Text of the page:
Evaluation: The manuscript discusses an important topic in hydrology and complex systems analysis in general, namely the characterization of the dimensionality and complexity of dynamical systems. I enjoyed reading this manuscript. The document is well written and relatively easy to understand. Rationales and ideas are clearly presented. The six case studies demonstrate/showcase the potential use of the cucurve, inform readers about the methodology and how to interpret its results. I applaud the authors for their work, which I believe is very interesting. I do have serious concerns however about the mathematical and literature underpinning of the methodology, and the robustness and convergence properties of the cucurve. Based on these comments, I recommend a major revision.
General comment
The authors decided to present their work in the form of a technical note. This is an efficient way to rapidly disseminate new ideas. But technical notes have strict length requirements which can make it difficult to address all important aspects of the work presented. The ideas presented are very interesting, yet a full paper may do more justification to the ideas and work presented. I have several questions about the methodology, which I think should be addressed before readers can judge that what is presented is a substantial and/or important advance in our ability to analyze, classify and compare dynamical systems. Note that in my review below I use the word ‘signal’ for a measured or simulated time series of some quantity of interest. I also use the word ‘paper’ in reference to this technical note. This word is conveniently used and should certainly not imply that I was expecting a much longer manuscript.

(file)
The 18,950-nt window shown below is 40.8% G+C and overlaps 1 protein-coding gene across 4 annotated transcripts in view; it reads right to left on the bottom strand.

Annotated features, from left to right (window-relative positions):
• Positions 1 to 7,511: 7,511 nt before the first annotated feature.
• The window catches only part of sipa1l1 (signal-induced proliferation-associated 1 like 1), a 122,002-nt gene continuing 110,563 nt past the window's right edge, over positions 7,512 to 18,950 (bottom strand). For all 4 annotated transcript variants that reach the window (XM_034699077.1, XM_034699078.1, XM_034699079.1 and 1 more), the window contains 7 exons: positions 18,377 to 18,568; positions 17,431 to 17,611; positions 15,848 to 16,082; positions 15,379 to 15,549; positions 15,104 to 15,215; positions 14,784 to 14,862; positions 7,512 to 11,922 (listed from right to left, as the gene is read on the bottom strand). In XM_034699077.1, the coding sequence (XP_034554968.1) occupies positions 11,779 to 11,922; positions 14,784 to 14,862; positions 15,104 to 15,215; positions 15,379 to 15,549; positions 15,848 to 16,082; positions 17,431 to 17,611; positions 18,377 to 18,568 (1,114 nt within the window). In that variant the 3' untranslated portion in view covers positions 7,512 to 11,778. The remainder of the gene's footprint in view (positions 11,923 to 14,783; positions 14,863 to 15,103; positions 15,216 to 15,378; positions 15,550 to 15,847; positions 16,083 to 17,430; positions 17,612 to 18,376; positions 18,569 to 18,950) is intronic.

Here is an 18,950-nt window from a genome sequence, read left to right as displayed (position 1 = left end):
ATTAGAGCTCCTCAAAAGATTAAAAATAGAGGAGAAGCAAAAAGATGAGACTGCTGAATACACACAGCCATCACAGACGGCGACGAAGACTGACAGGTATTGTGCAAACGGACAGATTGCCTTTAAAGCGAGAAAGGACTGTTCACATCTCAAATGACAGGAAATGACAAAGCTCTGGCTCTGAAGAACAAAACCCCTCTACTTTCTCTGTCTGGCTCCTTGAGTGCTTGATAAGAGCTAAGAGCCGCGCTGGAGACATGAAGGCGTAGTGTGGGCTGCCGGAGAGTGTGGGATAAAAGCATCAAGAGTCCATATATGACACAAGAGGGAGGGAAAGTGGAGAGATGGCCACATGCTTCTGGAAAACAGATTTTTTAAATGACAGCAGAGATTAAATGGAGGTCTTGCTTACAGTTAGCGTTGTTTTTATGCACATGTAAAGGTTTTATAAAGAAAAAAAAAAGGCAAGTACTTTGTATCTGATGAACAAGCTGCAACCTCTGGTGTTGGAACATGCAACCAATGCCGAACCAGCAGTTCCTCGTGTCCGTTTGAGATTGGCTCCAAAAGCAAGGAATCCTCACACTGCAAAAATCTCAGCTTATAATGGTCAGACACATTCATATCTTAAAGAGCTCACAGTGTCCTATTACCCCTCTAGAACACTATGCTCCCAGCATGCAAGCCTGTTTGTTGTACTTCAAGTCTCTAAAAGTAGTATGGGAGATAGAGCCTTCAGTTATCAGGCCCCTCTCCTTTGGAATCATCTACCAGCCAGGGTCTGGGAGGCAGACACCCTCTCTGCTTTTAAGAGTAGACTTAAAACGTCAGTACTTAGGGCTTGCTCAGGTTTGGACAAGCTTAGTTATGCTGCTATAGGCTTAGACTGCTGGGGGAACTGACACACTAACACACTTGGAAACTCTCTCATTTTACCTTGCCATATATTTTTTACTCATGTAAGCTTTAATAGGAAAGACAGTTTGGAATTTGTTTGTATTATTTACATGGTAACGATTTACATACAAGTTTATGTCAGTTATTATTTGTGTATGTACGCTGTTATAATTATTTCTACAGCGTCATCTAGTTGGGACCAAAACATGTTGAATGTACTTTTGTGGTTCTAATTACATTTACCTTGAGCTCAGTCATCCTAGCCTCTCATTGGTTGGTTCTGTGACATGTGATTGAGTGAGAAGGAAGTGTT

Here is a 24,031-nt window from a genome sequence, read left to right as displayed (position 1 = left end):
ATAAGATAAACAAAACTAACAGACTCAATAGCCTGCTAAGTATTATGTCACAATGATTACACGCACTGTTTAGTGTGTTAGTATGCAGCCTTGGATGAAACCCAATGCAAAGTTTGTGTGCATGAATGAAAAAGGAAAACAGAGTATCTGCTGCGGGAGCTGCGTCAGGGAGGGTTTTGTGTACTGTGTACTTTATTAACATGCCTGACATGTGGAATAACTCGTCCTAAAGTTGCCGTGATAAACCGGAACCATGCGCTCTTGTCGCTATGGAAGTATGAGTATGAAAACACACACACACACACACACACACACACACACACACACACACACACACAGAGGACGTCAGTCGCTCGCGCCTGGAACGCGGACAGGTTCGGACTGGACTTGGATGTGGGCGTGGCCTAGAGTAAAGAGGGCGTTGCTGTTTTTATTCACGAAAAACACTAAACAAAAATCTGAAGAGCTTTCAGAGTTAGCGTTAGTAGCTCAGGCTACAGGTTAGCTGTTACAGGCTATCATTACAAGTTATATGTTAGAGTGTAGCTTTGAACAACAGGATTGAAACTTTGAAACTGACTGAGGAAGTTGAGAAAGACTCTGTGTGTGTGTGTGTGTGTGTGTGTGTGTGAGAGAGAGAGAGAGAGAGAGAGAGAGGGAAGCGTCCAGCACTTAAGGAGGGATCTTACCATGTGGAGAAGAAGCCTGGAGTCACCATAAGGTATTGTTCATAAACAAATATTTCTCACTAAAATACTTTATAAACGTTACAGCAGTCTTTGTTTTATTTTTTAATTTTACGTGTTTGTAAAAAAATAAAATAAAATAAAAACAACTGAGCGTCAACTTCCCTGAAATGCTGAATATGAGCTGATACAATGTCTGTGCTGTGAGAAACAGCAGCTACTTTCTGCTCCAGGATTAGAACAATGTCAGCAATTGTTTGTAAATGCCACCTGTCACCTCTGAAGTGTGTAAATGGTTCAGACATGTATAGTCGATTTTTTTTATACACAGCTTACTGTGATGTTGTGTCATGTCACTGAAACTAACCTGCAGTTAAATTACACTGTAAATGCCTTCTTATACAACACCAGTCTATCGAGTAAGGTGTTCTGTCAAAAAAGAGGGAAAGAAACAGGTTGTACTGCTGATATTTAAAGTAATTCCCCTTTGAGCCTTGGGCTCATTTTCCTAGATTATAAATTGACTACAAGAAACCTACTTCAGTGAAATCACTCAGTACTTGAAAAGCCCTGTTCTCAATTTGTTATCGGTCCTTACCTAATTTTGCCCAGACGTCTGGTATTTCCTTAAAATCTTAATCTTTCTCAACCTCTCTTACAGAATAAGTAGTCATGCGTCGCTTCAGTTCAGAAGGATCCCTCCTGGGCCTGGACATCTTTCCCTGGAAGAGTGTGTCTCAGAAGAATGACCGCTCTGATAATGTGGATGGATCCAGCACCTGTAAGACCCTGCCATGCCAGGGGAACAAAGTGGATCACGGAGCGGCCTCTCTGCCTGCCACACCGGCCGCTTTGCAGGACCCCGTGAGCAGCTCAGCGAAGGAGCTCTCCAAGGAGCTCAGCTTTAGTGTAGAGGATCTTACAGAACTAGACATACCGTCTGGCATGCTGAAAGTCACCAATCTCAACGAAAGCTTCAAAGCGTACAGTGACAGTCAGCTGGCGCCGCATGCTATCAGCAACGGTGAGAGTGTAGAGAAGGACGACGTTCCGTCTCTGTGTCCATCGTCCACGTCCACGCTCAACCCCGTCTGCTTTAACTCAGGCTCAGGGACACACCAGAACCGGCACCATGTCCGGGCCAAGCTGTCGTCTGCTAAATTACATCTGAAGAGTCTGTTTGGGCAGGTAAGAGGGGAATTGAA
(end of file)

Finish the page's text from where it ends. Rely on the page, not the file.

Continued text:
Specific comments